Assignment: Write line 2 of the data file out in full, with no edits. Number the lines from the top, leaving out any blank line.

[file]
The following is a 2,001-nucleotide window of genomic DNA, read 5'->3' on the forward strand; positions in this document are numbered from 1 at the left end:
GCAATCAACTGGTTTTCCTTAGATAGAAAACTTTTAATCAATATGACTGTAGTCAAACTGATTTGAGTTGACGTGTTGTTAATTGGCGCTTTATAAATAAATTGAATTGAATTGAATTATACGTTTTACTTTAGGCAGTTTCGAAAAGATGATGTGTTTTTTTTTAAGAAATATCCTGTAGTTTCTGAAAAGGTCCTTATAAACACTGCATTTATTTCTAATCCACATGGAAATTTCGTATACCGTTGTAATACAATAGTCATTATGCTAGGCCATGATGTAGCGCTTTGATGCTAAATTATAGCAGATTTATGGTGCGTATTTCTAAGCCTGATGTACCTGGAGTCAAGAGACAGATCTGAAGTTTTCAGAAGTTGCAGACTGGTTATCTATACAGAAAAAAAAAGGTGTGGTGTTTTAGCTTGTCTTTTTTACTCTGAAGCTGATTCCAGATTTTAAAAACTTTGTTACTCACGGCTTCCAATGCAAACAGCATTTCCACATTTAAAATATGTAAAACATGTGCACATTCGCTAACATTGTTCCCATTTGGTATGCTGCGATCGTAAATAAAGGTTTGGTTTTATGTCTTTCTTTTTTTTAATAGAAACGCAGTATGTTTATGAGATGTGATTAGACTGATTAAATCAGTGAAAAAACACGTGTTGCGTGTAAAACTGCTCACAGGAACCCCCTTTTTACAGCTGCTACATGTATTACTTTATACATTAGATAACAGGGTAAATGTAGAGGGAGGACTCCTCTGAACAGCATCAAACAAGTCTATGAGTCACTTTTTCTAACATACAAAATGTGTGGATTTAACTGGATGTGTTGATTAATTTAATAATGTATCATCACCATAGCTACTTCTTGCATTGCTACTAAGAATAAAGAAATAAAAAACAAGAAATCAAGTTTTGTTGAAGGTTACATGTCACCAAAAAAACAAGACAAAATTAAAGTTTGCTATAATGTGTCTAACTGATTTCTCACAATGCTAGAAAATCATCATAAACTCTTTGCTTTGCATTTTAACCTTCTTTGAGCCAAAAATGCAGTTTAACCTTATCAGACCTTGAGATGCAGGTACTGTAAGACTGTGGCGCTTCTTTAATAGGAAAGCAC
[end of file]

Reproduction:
GCAATCAACTGGTTTTCCTTAGATAGAAAACTTTTAATCAATATGACTGTAGTCAAACTGATTTGAGTTGACGTGTTGTTAATTGGCGCTTTATAAATAAATTGAATTGAATTGAATTATACGTTTTACTTTAGGCAGTTTCGAAAAGATGATGTGTTTTTTTTTAAGAAATATCCTGTAGTTTCTGAAAAGGTCCTTATAAACACTGCATTTATTTCTAATCCACATGGAAATTTCGTATACCGTTGTAATACAATAGTCATTATGCTAGGCCATGATGTAGCGCTTTGATGCTAAATTATAGCAGATTTATGGTGCGTATTTCTAAGCCTGATGTACCTGGAGTCAAGAGACAGATCTGAAGTTTTCAGAAGTTGCAGACTGGTTATCTATACAGAAAAAAAAAGGTGTGGTGTTTTAGCTTGTCTTTTTTACTCTGAAGCTGATTCCAGATTTTAAAAACTTTGTTACTCACGGCTTCCAATGCAAACAGCATTTCCACATTTAAAATATGTAAAACATGTGCACATTCGCTAACATTGTTCCCATTTGGTATGCTGCGATCGTAAATAAAGGTTTGGTTTTATGTCTTTCTTTTTTTTAATAGAAACGCAGTATGTTTATGAGATGTGATTAGACTGATTAAATCAGTGAAAAAACACGTGTTGCGTGTAAAACTGCTCACAGGAACCCCCTTTTTACAGCTGCTACATGTATTACTTTATACATTAGATAACAGGGTAAATGTAGAGGGAGGACTCCTCTGAACAGCATCAAACAAGTCTATGAGTCACTTTTTCTAACATACAAAATGTGTGGATTTAACTGGATGTGTTGATTAATTTAATAATGTATCATCACCATAGCTACTTCTTGCATTGCTACTAAGAATAAAGAAATAAAAAACAAGAAATCAAGTTTTGTTGAAGGTTACATGTCACCAAAAAAACAAGACAAAATTAAAGTTTGCTATAATGTGTCTAACTGATTTCTCACAATGCTAGAAAATCATCATAAACTCTTTGCTTTGCATTTTAACCTTCTTTGAGCCAAAAATGCAGTTTAACCTTATCAGACCTTGAGATGCAGGTACTGTAAGACTGTGGCGCTTCTTTAATAGGAAAGCAC